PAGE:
As others have said, technically the risk is small for a MiM attack. However this has a larger problem and implication.
Should I go ahead and enter my card details and pay for something on this site?
NO, YOU SHOULD NOT USE THIS SITE FOR A CARD TRANSACTION
The SSL issue is, as stated by others, relatively minor, however, using a SHA-1 hash means two very important things.
- They have not followed PCI DSS Best Practices. Using SHA-1 in signing certificates, or in the encryption it's self is not recommended, and has to have an exception made for it during an AVS (Automated Vulnerability Scan). Meaning that, last time they did a PCI Scan they had to go out of their way to pass because they were not following a best practice. SHA-1 Hashes can only be used in some circumstances, and only to support legacy setups. You must always support another hash. Because your using windows 10 you support the newer hashes, they are not.
- If they can't bother to do this very simple, easy, and required certification, then they simply don't care enough about the security of your credit card to trust them with it.
- I help clients with PCI compliance all the time. It's fairly straight forward and simple. It takes "some time", but it's a very small investment if your going to handle cards. (maybe 2-3 days with 1-2 hours a day, after a big push of 4 hours on the first day, the first time around, which is mostly reading the rules, for the lowest level of PCI compliance)
- In no way is a PCI Compliance sticker a "I am un-hackable label". It only means that you did a minimum set of things to attempt to protect card data. In may ways it's not even "enough", it's more of a starting point.
- There are different levels of PCI complacence, but the lowest levels (for sites that hand off the transaction to a third party like Paypal to do the actual data collection and processing) sill can not use a SHA-1 SSL cert by it's self.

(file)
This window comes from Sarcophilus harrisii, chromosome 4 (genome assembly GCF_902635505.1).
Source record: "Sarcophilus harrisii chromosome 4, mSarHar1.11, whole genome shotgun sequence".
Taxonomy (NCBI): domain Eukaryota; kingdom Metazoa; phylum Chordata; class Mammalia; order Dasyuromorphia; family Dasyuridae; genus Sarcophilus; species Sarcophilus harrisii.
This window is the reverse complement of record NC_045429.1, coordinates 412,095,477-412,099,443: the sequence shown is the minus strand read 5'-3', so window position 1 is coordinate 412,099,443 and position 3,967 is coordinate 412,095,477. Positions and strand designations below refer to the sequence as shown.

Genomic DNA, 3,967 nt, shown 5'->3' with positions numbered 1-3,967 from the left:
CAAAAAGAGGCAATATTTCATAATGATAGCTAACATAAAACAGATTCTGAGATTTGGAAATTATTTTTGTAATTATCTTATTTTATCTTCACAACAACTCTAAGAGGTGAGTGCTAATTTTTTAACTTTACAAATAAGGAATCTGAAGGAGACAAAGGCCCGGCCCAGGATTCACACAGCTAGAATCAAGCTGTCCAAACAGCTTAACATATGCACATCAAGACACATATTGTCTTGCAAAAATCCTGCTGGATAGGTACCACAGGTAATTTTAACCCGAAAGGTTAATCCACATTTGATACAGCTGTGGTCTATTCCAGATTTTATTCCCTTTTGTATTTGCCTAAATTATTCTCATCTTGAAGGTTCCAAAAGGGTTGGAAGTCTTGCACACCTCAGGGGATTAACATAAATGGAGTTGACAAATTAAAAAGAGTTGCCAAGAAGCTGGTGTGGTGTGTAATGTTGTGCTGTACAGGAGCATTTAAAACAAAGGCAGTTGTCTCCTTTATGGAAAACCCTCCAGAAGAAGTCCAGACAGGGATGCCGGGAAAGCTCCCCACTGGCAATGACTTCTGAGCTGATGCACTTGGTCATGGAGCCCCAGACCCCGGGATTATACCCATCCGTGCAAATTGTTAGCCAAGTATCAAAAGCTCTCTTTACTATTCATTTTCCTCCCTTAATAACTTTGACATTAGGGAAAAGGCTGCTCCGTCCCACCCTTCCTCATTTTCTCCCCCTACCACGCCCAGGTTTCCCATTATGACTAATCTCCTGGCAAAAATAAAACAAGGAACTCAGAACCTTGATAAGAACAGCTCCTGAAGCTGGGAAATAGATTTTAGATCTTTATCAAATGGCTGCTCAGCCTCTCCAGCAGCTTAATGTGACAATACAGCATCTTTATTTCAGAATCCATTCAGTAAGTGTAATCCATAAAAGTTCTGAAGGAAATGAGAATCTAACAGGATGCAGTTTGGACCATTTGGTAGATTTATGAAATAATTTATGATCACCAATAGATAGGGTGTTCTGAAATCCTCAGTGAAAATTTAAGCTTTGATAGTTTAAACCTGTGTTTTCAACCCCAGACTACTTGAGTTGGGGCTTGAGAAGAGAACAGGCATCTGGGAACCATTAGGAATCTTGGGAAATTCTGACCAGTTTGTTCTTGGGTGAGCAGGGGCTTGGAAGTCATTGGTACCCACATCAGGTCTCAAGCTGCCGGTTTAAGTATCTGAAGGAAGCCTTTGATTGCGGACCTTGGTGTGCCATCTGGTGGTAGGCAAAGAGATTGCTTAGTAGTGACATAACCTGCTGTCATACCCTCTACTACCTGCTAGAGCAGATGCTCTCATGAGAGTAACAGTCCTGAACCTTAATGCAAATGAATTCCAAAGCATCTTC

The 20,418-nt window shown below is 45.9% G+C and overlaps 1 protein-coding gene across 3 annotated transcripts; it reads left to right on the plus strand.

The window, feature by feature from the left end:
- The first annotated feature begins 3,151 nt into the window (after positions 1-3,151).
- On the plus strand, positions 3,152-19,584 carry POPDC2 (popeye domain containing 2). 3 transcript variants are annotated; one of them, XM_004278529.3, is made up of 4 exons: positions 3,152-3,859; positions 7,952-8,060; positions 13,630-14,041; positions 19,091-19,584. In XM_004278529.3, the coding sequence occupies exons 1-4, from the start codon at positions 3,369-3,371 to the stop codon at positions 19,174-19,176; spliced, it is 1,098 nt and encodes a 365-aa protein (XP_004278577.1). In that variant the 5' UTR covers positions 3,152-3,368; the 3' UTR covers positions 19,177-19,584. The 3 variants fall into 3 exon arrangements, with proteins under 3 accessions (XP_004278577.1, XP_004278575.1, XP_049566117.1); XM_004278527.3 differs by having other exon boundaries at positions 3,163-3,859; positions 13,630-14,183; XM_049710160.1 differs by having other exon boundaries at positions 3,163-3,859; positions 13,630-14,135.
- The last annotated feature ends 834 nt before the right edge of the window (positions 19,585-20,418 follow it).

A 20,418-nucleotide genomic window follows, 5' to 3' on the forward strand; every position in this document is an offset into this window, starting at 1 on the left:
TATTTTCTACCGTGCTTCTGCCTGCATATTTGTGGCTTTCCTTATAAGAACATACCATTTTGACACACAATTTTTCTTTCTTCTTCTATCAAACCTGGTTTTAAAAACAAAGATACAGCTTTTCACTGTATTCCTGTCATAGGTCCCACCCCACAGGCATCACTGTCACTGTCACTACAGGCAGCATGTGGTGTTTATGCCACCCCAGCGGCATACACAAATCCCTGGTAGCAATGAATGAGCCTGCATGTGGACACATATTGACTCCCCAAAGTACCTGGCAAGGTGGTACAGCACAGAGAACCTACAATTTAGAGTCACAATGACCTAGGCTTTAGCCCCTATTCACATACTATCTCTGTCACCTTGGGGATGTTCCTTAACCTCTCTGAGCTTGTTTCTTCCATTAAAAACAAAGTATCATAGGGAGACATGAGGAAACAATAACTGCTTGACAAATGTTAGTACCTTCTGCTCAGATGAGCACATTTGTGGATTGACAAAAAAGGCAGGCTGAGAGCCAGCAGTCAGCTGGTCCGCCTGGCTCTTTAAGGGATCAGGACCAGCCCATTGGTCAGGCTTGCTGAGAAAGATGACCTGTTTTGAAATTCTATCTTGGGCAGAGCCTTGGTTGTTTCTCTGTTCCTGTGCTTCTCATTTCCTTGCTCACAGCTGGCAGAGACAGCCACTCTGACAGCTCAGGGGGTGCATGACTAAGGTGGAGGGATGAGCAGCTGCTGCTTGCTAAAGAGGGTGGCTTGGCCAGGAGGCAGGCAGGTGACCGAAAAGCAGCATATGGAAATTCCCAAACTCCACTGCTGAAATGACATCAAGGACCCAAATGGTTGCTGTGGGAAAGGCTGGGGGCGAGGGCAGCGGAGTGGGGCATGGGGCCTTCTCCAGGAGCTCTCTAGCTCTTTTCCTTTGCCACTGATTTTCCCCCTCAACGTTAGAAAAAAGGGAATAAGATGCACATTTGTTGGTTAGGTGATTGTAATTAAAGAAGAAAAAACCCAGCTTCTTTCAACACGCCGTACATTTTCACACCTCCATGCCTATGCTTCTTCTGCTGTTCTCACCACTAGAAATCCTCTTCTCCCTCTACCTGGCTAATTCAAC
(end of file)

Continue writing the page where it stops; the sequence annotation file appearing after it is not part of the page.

- All Payment gateways (like PayPal) that I am aware of that let you pass in transaction details (not just a buy now button) require to be the lowest level of PCI compliant.
Note when writing this answer and with comments, significant changes to the answer needed to be made. In short the use of SHA-1 hashes in a PCI compliant setting is very obscure, and relies on a mesh of different rules to allow it. While not currently out right forbidden in current PCI-DSS setups it soon will be. Currently it is allowed only though a combination of clauses meant to support odd/old client(browser) configurations. Most notably the "Older SSL" clauses that allow for insecure SSL setups with other means of security in order to support older (think IE6) browsers. This answer has changed a lot to reflect this. The notes below are from the original answer, but shows, IMO, an important process.
Note After some research this answer, based mostly on the fact that they didn't bother to do the PCI Audit at all, is largely wrong. They could have completed the PCI audit. That being said, the general idea is still true. If they "worked around" the SHA-1 issue instead of just updating to "something else" then my opinion stands. Keep in mind that allowing SHA-1 is supposed to be for "aging, old, and legacy" systems and not as an ongoing practice. You now (today) have to have a migration plan in place even to pass the audit.
More Notes I will have to address this and clean up this answer, but according to "the docs" there is some general rules. First older sites can still offer SHA1 as an encryption or signing option but only if other, stronger options are available too. New sites can not offer SHA-1 at all. Any sites using SHA-1 must have a migration plan. (AVS should auto fail, but you can get an exception). Lastly there is a clear cutoff date for SHA-1 (though it can be moved, yet again)